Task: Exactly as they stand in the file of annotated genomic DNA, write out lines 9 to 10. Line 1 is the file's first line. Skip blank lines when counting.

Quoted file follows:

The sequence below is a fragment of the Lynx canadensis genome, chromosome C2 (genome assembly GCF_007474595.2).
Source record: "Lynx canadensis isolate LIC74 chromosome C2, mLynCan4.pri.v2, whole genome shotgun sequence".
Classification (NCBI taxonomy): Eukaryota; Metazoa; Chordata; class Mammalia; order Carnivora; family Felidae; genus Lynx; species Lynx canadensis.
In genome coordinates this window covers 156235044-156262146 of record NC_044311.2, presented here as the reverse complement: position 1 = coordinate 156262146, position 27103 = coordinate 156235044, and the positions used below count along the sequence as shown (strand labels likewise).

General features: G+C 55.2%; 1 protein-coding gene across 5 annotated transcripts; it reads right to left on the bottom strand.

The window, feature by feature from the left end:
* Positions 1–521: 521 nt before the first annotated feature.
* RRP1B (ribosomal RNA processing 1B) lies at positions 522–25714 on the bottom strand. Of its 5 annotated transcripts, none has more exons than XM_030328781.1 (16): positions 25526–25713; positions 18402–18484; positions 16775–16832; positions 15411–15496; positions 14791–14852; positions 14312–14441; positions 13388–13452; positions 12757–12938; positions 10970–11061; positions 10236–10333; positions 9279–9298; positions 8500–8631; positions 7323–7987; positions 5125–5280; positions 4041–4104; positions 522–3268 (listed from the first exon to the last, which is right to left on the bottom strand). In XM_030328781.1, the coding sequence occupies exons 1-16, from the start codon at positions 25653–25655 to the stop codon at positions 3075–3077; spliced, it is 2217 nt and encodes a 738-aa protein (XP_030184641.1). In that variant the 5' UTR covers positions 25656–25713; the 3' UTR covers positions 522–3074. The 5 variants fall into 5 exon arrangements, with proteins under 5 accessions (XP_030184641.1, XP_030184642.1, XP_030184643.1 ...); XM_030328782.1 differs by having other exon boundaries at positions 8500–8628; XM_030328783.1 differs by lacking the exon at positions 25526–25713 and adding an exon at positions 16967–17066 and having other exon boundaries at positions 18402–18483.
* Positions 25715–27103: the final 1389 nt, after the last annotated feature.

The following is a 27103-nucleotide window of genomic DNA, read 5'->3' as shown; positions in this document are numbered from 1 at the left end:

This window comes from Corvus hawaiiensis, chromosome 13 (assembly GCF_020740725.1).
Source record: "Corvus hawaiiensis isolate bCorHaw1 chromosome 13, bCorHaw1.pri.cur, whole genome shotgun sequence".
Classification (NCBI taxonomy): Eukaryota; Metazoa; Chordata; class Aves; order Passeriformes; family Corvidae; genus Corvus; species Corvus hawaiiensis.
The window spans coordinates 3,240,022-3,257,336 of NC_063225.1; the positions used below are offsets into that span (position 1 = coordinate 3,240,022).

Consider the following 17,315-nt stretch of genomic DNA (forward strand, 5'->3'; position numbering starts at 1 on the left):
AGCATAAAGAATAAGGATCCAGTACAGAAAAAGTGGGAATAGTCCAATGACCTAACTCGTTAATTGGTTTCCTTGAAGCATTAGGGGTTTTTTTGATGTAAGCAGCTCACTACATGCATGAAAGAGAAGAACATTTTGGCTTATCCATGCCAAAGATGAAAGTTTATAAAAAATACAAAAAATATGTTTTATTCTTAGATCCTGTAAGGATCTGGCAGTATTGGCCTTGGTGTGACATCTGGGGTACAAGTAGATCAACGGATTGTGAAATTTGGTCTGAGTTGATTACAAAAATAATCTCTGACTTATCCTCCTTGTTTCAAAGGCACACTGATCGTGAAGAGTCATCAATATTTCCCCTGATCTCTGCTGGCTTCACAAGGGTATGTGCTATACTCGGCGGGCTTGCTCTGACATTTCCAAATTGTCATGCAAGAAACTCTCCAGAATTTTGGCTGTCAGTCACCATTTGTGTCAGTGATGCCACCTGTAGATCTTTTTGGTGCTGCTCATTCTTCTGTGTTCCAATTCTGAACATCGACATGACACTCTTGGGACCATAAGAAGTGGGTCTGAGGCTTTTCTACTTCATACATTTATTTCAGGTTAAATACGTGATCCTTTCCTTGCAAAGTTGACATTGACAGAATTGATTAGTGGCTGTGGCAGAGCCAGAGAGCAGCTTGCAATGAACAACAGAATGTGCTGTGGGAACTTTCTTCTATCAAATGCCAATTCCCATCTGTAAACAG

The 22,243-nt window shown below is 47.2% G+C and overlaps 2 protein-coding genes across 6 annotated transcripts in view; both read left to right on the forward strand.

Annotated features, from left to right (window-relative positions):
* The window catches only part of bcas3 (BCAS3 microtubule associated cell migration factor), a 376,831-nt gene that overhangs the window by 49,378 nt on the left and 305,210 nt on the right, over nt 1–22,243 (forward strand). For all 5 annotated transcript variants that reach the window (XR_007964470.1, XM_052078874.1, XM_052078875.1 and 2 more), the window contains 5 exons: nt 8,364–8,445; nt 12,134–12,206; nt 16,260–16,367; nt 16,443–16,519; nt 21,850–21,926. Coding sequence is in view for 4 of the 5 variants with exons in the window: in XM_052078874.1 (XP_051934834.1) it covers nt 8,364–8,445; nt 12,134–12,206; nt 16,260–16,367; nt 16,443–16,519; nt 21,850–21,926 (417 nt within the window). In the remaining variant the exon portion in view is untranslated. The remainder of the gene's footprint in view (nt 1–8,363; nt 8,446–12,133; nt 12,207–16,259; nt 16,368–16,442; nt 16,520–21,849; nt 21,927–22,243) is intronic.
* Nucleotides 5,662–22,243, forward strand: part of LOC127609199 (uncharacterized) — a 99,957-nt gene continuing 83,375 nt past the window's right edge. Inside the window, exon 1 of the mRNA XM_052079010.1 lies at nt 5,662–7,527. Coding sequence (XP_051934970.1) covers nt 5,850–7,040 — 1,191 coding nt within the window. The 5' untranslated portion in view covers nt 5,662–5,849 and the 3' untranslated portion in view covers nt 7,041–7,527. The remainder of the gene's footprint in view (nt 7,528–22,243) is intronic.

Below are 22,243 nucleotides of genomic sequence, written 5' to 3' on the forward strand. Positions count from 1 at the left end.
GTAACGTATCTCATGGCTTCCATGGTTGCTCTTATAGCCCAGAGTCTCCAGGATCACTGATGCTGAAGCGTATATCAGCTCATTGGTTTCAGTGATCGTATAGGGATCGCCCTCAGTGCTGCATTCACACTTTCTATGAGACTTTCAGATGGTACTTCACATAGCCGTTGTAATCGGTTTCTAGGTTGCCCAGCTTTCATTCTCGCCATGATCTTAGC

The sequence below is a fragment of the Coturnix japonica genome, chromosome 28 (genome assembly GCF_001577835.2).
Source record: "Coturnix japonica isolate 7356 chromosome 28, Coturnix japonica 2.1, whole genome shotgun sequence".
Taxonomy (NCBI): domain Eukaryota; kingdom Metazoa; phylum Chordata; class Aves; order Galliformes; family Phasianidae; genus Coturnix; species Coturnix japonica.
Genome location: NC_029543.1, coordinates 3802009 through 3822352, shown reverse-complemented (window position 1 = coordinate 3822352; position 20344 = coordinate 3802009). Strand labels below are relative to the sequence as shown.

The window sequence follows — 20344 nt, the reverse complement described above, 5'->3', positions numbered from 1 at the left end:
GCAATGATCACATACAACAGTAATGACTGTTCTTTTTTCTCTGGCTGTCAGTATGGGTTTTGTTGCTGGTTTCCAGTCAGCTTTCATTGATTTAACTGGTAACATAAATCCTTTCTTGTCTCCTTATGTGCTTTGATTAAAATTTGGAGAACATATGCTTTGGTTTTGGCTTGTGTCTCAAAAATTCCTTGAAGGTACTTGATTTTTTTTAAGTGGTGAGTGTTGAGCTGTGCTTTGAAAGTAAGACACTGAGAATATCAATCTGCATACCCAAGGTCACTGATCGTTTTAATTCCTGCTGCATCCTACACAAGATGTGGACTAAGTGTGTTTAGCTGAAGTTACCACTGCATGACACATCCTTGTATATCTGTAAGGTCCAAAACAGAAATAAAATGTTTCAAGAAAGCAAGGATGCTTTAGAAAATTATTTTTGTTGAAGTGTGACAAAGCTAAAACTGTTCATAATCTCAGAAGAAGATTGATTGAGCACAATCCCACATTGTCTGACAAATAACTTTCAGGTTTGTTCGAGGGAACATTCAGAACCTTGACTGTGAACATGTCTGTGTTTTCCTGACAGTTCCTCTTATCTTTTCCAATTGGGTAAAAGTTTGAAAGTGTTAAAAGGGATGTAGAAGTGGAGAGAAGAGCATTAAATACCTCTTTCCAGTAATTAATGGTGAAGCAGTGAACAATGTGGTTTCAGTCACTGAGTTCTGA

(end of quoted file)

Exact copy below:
* Positions 25715–27103: the final 1389 nt, after the last annotated feature.

The following is a 27103-nucleotide window of genomic DNA, read 5'->3' as shown; positions in this document are numbered from 1 at the left end: